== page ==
February 24, 2009
Real World Plug-In Hybrids Disapppoint On Efficiency
A Seattle test of hybrids modified to be rechargeable and theoretically to run 30 miles on electric power produced disappointing results so far. 14 specially customized plug-in hybrid Toyota Priuses did not do much better than standard Priuses in fuel efficiency. (thanks "Fat Man")
Try 51 miles per gallon, city and highway combined. Not counting the cost of the electricity.
It's what 14 plug-in Priuses averaged after driving a total of 17,636 miles. The pilot project is one of the few in the nation to subject plug-in hybrid cars to regular motor-pool duty, as opposed to being driven by hypermilers or alt-energy enthusiasts.
Vehicles engineered for production quality will probably do better than these customized cars.
The article also points to Google's own fleet of hybrids and plug-in hybrids. At that web page Google provides data on how these vehicles compare in fuel efficiency. Their Ford Escape hybrids are averaging 28.6 mpg while their pluggable versions of the Escape hybrd get 37.7 mpg for a 32% improvement. Not earth shattering. Their conventional Prius hybrids get 42.8 mpg while their pluggable Priuses get 54.9 mpg for a 28.3% improvement Again, not exactly the end of the oil era. Google breaks out the numbers by car. The best has done 60.5 mpg. But if you look at single day results you can find cars hitting 107 mpg.
Why these disappointing results? A fleet car could get driven a lot in a day and run down its batteries. To maximize the benefit of a pluggable hybrid one really need to drive almost the battery's range each day but no more. Someone who happens to commute a distance that is a little less than the range of a hybrid's battery is the best candidate to get maximal benefit. People who drive too little will pay for higher battery costs that take a long time to pay back. People who drive too much will run much of the time on gasoline.
I also wonder how motivated fleet car users will be to plug in every time they stop somewhere they can plug in. Then there's the need to stop at places where plugging in is even possible. There's no golden bullet for replacing oil.
The improvements of conversion-based PHEVs depend a great deal on driver behavior. Hyper-miling is far more effective in a PHEV, but if the driver doesn't adjust style to make use of the storage the effects will be less (perhaps far less) than optimal.
Users have reported upwards of 90 MPG in Prius PHEV conversions. These are probably from owners, not fleet users who may not drive the same model every day let alone the same vehicle.
"There's no golden bullet for replacing oil."
And no silver bullet either. There is a ~$950/troy oz. difference.;-)
"if the driver doesn't adjust style to make use of the storage the effects will be less (perhaps far less) than optimal."
It is not realistic to expect that any large number of people will change their driving style to fit technology. They won't even put down their cell phones to avoid dying. Technology needs to fit people, not the other way round.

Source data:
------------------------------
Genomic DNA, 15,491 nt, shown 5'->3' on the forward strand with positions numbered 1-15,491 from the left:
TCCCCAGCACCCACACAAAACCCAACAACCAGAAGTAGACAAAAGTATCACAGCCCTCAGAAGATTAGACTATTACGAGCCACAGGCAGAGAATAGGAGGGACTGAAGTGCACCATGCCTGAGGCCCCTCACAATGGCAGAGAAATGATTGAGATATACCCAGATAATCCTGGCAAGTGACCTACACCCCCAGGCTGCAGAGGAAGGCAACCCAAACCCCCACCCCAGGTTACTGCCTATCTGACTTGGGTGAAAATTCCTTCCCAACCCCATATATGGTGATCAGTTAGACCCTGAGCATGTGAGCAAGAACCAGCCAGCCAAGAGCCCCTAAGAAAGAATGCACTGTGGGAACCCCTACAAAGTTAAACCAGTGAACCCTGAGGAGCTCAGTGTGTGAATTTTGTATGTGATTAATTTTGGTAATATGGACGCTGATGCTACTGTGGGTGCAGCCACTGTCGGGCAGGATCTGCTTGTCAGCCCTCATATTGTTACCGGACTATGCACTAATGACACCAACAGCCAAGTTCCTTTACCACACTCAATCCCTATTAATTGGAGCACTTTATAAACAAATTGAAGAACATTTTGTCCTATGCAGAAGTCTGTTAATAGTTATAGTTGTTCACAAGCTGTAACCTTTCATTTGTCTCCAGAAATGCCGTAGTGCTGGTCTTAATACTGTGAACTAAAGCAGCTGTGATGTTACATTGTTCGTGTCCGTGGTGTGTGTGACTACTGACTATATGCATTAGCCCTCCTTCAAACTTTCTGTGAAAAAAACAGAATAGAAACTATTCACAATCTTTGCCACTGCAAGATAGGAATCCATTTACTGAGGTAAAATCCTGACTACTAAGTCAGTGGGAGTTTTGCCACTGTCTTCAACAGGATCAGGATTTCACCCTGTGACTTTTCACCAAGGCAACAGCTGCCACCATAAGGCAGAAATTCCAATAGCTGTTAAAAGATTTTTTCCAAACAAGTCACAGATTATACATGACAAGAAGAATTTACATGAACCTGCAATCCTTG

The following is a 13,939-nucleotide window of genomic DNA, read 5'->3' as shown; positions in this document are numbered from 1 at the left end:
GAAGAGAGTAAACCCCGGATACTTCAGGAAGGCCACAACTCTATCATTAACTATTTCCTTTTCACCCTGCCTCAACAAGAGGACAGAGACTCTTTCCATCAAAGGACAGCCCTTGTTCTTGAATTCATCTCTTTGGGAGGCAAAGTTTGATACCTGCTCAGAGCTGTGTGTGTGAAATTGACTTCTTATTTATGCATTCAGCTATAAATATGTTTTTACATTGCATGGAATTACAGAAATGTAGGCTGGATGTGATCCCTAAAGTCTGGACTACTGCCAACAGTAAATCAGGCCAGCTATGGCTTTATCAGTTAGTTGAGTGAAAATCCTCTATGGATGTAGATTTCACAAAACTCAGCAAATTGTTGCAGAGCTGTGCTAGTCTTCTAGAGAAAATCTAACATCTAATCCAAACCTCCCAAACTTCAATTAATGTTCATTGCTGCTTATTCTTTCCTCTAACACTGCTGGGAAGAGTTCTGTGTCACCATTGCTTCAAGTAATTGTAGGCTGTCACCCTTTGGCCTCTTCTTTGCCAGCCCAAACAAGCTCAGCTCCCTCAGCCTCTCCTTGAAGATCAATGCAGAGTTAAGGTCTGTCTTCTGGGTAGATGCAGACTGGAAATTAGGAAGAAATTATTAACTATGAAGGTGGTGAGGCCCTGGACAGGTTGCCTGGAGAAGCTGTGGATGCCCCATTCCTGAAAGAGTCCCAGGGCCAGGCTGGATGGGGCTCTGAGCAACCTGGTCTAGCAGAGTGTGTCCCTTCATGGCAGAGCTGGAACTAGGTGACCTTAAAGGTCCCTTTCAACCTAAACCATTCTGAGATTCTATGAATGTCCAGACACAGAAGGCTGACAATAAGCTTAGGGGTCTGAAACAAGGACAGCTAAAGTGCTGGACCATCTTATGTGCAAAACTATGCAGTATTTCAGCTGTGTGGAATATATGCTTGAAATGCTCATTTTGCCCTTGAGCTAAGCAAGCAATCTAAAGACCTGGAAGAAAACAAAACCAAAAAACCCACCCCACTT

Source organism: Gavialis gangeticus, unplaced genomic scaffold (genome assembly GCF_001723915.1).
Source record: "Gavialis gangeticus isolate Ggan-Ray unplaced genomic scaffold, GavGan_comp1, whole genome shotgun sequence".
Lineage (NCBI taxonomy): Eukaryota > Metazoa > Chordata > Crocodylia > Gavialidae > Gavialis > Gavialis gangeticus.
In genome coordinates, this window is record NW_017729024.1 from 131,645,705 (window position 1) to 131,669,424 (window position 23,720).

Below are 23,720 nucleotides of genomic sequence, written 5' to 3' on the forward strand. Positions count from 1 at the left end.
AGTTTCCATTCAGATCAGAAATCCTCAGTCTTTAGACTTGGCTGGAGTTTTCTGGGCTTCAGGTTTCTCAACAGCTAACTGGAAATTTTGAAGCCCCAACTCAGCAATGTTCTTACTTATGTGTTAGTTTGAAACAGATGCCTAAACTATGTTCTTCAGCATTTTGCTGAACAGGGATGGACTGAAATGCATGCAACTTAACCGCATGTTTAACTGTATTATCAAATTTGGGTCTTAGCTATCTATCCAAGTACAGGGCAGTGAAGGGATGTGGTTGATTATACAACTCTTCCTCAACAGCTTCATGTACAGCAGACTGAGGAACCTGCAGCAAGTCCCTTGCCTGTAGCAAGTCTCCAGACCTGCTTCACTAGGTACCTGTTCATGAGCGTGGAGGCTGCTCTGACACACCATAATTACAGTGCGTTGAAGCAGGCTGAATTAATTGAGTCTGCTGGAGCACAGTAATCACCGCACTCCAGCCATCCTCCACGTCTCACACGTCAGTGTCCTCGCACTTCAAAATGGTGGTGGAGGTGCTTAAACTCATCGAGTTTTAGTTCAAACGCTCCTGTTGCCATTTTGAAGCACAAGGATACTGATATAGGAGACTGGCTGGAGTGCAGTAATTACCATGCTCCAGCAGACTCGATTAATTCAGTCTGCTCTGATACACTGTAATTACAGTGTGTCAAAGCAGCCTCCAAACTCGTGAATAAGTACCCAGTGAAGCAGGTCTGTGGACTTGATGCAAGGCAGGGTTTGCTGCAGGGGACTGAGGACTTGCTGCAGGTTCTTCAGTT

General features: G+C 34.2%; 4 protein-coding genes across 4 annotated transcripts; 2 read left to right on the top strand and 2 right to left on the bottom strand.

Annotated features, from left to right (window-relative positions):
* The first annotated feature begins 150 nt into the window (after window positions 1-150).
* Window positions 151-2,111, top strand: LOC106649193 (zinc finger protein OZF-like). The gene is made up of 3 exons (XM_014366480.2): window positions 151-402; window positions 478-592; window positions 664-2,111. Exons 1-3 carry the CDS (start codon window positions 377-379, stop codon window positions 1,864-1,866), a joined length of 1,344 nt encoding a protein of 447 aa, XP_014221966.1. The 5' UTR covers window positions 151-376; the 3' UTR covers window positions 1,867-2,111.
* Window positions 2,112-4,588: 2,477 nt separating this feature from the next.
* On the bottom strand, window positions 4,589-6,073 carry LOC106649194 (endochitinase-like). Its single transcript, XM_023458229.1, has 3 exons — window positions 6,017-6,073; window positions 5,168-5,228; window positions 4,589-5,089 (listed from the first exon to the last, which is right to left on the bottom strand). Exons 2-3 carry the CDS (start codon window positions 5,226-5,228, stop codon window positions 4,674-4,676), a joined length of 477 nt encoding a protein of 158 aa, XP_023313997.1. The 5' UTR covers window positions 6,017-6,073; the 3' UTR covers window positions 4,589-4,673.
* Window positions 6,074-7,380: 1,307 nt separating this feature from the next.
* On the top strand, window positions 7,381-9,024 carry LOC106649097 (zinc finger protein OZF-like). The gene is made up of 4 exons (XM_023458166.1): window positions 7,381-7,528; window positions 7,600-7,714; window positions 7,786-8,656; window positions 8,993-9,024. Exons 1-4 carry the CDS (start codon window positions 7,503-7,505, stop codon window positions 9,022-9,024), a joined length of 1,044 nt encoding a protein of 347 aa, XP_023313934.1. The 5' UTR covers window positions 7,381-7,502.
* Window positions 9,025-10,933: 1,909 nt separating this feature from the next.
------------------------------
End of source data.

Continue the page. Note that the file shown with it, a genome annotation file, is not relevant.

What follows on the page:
In my '05 Prius, my year-round average is 53-54 mpg (56 summer & fall, declining to 49/50 Jan./Feb.). Assuming a conservative improvement of 20% (based on the above figures: I'm making a conservative assumption, since presumably I've already maximized my efficiency), that yields a mileage of 63-64 mpg. I'll take that.
I suspect the key will be to use electric on stretches where the gas efficiency is low; and use gas where gas efficiency is relatively high (65-75 mpg). One quickly learns inclines, smooth road, etc., which influence mileage. This should allow one to double the useful mileage.
It is not realistic to expect that any large number of people will change their driving style to fit technology.
Then they'll have to wait for cars designed to be PHEVs from the ground up. I, for one, am quite willing to hyper-mile and regularly beat my EPA highway mileage rating.
A car that refuses to accelerate toward a red light would prevent lots of rear-end collisions. It would also do wonders for energy consumption, by controlling behavior. Insurance companies may demand such things, and energy savings would be an inevitable byproduct.
It looks to me like the main problem is that they're starting with a Prius. A Prius (parallel hybrid) will use gas even if you stay within the 30 mile range of the batteries. If you drive with a leadfoot or at highway speeds, the battery doesn't get used that much.
A plug-in like the Chevy Volt (series hybrid), that uses only the battery for the first 40 miles, will use the battery 80% of the time. Combine that with a MPG twice as large as the average US light vehicle for the 20% of driving after the battery runs low, and you get a 90% reduction in fuel consumption (or a 900% improvement in MPG).
Elsewhere (can't recall and can't find with a search) I read that the fuel economy of the converted Prii is changed radically by how aggressive the driver's style is. The drivers ranking 0-1 (on 0-10) got ~100 MPG, 2-3 got ~50 MPG, and 4-6 got ~40 MPG.
Of course, driving style has a similar though less pronounced effect with the unconverted Prius also. The bigger PHEV battery increases the effect of electric propulsion and regenerative braking if the driver allows them to.